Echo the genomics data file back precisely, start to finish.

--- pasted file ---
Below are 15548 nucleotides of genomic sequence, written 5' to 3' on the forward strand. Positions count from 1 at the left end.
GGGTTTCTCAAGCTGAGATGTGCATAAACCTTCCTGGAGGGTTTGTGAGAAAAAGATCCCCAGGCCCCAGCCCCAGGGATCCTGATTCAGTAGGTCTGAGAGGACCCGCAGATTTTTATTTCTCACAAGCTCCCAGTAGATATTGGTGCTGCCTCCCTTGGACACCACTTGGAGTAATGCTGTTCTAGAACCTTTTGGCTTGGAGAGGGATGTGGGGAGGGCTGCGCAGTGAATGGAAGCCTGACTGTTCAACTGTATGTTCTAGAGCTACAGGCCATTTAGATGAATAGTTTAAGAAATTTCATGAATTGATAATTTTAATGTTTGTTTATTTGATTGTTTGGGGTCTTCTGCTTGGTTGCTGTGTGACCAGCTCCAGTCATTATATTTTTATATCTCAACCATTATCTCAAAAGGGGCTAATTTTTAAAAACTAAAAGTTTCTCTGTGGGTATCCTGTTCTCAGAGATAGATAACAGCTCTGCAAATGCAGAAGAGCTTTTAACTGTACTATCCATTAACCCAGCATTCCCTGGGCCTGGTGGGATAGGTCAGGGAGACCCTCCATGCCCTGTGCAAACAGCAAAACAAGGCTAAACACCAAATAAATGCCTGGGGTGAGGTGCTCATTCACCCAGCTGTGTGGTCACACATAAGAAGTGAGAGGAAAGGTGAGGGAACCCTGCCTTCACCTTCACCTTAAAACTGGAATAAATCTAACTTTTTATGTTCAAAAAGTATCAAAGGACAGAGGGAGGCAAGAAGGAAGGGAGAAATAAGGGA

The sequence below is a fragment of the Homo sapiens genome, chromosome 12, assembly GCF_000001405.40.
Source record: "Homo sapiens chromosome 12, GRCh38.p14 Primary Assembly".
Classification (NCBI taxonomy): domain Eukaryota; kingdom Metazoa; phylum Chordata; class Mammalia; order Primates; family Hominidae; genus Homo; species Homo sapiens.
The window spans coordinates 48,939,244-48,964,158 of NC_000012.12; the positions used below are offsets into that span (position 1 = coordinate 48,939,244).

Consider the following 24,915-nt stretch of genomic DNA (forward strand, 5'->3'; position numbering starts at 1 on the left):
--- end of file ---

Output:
Below are 15548 nucleotides of genomic sequence, written 5' to 3' on the forward strand. Positions count from 1 at the left end.
GGGTTTCTCAAGCTGAGATGTGCATAAACCTTCCTGGAGGGTTTGTGAGAAAAAGATCCCCAGGCCCCAGCCCCAGGGATCCTGATTCAGTAGGTCTGAGAGGACCCGCAGATTTTTATTTCTCACAAGCTCCCAGTAGATATTGGTGCTGCCTCCCTTGGACACCACTTGGAGTAATGCTGTTCTAGAACCTTTTGGCTTGGAGAGGGATGTGGGGAGGGCTGCGCAGTGAATGGAAGCCTGACTGTTCAACTGTATGTTCTAGAGCTACAGGCCATTTAGATGAATAGTTTAAGAAATTTCATGAATTGATAATTTTAATGTTTGTTTATTTGATTGTTTGGGGTCTTCTGCTTGGTTGCTGTGTGACCAGCTCCAGTCATTATATTTTTATATCTCAACCATTATCTCAAAAGGGGCTAATTTTTAAAAACTAAAAGTTTCTCTGTGGGTATCCTGTTCTCAGAGATAGATAACAGCTCTGCAAATGCAGAAGAGCTTTTAACTGTACTATCCATTAACCCAGCATTCCCTGGGCCTGGTGGGATAGGTCAGGGAGACCCTCCATGCCCTGTGCAAACAGCAAAACAAGGCTAAACACCAAATAAATGCCTGGGGTGAGGTGCTCATTCACCCAGCTGTGTGGTCACACATAAGAAGTGAGAGGAAAGGTGAGGGAACCCTGCCTTCACCTTCACCTTAAAACTGGAATAAATCTAACTTTTTATGTTCAAAAAGTATCAAAGGACAGAGGGAGGCAAGAAGGAAGGGAGAAATAAGGGA

The sequence below is a fragment of the Homo sapiens genome, chromosome 12, assembly GCF_000001405.40.
Source record: "Homo sapiens chromosome 12, GRCh38.p14 Primary Assembly".
Classification (NCBI taxonomy): domain Eukaryota; kingdom Metazoa; phylum Chordata; class Mammalia; order Primates; family Hominidae; genus Homo; species Homo sapiens.
The window spans coordinates 48,939,244-48,964,158 of NC_000012.12; the positions used below are offsets into that span (position 1 = coordinate 48,939,244).

Consider the following 24,915-nt stretch of genomic DNA (forward strand, 5'->3'; position numbering starts at 1 on the left):